Legal Overview of Film Piracy and the Copyright Act in Canada.

Copyright in Canada means the right to reproduce.  Only the creator has the right to reproduce.  The creator is the author of the work.  For the purposes of this article, I will be discussing the copyright laws in relation to motion pictures.    Copyright laws in Canada  apply to dramatic work.   Dramatic work includes  films that are referred to as “cinematograph work” under the Copyright Act in Canada.  

Motion pictures are automatically protected as dramatic works providing certain conditions are met.  These conditions are outlined in section 5(1) of the Copyright Act.  For example, if the creator is an ordinarily resident of Canada, he/she is automatically granted copyright protection rights under the Act.   In addition, if the creator belongs to a treaty country, they are automatically granted copyright protection under the Copyright Act even if the work was not created in Canada.  For example,  if the film was created in the United States, the copyright of the cinematograph work is automatically protected under Canadian copyright laws because the United States is treaty country.   A treaty country can be a member of the Berne Convention, Universal Copyright Convention and the World Trade Organization.  These member countries have international copyright agreements.

Although copyright subsists automatically when the work is created, copyright can be registered voluntarily under section 53(2) of the Copyright Act.   Certificates of Copyright Registration are proof that a copyright subsists which is useful for court purposes.   Certificates of Registration are filed online at the Canadian Intellectual Property Office.  The duration of the terms of copyright is the life of the creator plus 50 years.

In order to prove copyright infringement, the crown will have to prove the copyright subsists in the original work, the evidence relying on are infringing copies, that the accused had knowledge that what he/she was doing was unlawful and that  the accused committed one of the following offenses under Section 42(1) of the Copyright Act:

a).  making for sale or rental;

b).  selling or renting out, or by way of trade exposing or offering for sale or rental;

c).  distributing;

d).  by way of trade exhibiting in public; and

e).  importing into Canada for sale or hire.

Section 42(2)(a) of the Copyright Act states that it is an offense for anyone who knowingly makes or possesses a plate for the purposes of infringing copies for which copyright subsists.    A plate is defined in section 2(a) of the Copyright Act as “any stereotype or other plate, stone mould matrix, transfer or negative used or intended to be used for printing or reproducing copies of any work”.   Anything used as a means to reproduce the illegal and unauthorized DVDs from motion pictures would be considered a plate.  Also, if a copyright infringer is camcording movies in a movie theatre, the camcorder would be considered a plate.   However, in order to prove  offense, the crown will have to establish that the accused had a plate in its possession which was used for copyright infringement in which copyright subsists and that the accused had knowledge  that these activities were illegal.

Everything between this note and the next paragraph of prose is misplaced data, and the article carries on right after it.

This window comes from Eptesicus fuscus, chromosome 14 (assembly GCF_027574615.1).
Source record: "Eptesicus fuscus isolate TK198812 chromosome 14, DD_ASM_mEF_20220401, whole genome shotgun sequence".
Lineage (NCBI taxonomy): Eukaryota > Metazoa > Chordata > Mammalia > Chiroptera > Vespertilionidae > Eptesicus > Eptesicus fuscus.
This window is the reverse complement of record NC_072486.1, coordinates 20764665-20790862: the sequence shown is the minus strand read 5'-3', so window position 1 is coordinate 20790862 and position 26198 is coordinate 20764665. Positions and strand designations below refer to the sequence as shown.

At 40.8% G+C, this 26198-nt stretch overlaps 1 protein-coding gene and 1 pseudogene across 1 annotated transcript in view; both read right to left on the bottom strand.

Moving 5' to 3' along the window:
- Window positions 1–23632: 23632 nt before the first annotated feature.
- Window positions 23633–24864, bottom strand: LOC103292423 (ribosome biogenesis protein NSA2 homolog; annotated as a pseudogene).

As part of our investigation in Canada, we attempt to prove the copyright infringer or an organization is engaging in illegal activity by reproducing DVDS of pirated movies for the purposes of selling  or renting them out to the market.   We also carry out an investigation to identify the reproduction of unauthorized and illegal pirated DVDs by examining the physical characteristics and attributes of the DVD and its contents to determine when it was reproduced.   A crucial part of the investigation is to determine the identity of the copyright infringers, business names, addresses and where they are manufacturing the product.   It is also important  to establish the amount of profits copyright infringers are earning from the sale of the unauthorized and illegal pirated  DVDs.

Another  important element of our investigation is to prove that the accused had knowledge that he/she was in violation of the Copyright Act.   The best way to meet this level of threshold of evidence is to send a warning letter by registered mail or personal delivery advising them of the specific copyright laws which they could be violating.    These letters are generally sent by our clients.   Once the copyright infringers are informed that what they are doing is illegal, we will conduct additional undercover buys to establish that they have knowledge of their illegal activity/ies.  We will also attempt to prove that they are continuing to engage in the illegal activity/ies under the Copyright Act.

If our investigation is successful, this will provide the grounds for an Affidavit in Support of a Search Warrant.

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